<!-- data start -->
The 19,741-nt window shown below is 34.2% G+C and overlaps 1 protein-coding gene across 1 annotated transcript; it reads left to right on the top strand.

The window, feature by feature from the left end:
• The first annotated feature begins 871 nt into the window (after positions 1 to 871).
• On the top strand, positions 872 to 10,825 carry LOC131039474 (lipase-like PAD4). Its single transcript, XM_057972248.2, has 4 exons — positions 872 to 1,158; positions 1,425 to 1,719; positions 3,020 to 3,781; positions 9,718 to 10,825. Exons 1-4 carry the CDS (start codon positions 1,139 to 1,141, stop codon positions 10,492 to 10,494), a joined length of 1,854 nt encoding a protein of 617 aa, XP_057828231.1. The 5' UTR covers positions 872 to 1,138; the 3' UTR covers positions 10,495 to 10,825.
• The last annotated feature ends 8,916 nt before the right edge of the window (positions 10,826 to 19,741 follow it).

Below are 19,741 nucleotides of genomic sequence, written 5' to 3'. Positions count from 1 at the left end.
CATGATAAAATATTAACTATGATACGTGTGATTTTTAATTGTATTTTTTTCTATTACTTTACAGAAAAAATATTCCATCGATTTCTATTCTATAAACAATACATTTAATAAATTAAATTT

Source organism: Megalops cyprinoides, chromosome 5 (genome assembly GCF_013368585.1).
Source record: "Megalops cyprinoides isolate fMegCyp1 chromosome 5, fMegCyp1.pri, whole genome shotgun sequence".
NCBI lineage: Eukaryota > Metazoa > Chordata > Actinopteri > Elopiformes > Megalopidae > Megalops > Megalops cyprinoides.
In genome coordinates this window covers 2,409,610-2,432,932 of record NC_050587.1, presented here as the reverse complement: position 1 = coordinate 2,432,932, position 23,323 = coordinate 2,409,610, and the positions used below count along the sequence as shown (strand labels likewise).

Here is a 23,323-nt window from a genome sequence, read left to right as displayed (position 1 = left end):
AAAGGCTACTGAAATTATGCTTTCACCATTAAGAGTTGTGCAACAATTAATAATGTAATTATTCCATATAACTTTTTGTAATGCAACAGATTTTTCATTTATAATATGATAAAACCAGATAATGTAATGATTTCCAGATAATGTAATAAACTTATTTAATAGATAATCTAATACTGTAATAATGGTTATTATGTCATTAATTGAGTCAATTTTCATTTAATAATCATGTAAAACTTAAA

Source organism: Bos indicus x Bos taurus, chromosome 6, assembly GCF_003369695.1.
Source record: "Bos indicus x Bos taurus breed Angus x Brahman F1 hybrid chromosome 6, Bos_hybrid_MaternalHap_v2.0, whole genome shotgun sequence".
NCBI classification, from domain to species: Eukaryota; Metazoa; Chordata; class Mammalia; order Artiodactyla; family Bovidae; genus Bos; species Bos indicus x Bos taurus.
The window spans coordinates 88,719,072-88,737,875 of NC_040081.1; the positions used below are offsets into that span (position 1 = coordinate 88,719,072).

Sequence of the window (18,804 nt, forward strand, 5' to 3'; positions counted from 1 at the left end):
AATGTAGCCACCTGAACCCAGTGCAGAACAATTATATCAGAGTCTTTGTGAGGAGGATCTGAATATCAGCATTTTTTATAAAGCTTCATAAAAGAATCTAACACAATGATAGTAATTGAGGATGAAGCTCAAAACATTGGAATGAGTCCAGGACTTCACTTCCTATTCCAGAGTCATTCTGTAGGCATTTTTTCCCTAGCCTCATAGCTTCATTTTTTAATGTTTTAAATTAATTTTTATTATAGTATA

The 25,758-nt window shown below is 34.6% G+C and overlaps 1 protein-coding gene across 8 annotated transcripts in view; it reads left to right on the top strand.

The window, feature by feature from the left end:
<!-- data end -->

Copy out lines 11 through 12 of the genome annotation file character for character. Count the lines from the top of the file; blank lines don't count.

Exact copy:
In genome coordinates this window covers 2,409,610-2,432,932 of record NC_050587.1, presented here as the reverse complement: position 1 = coordinate 2,432,932, position 23,323 = coordinate 2,409,610, and the positions used below count along the sequence as shown (strand labels likewise).

Here is a 23,323-nt window from a genome sequence, read left to right as displayed (position 1 = left end):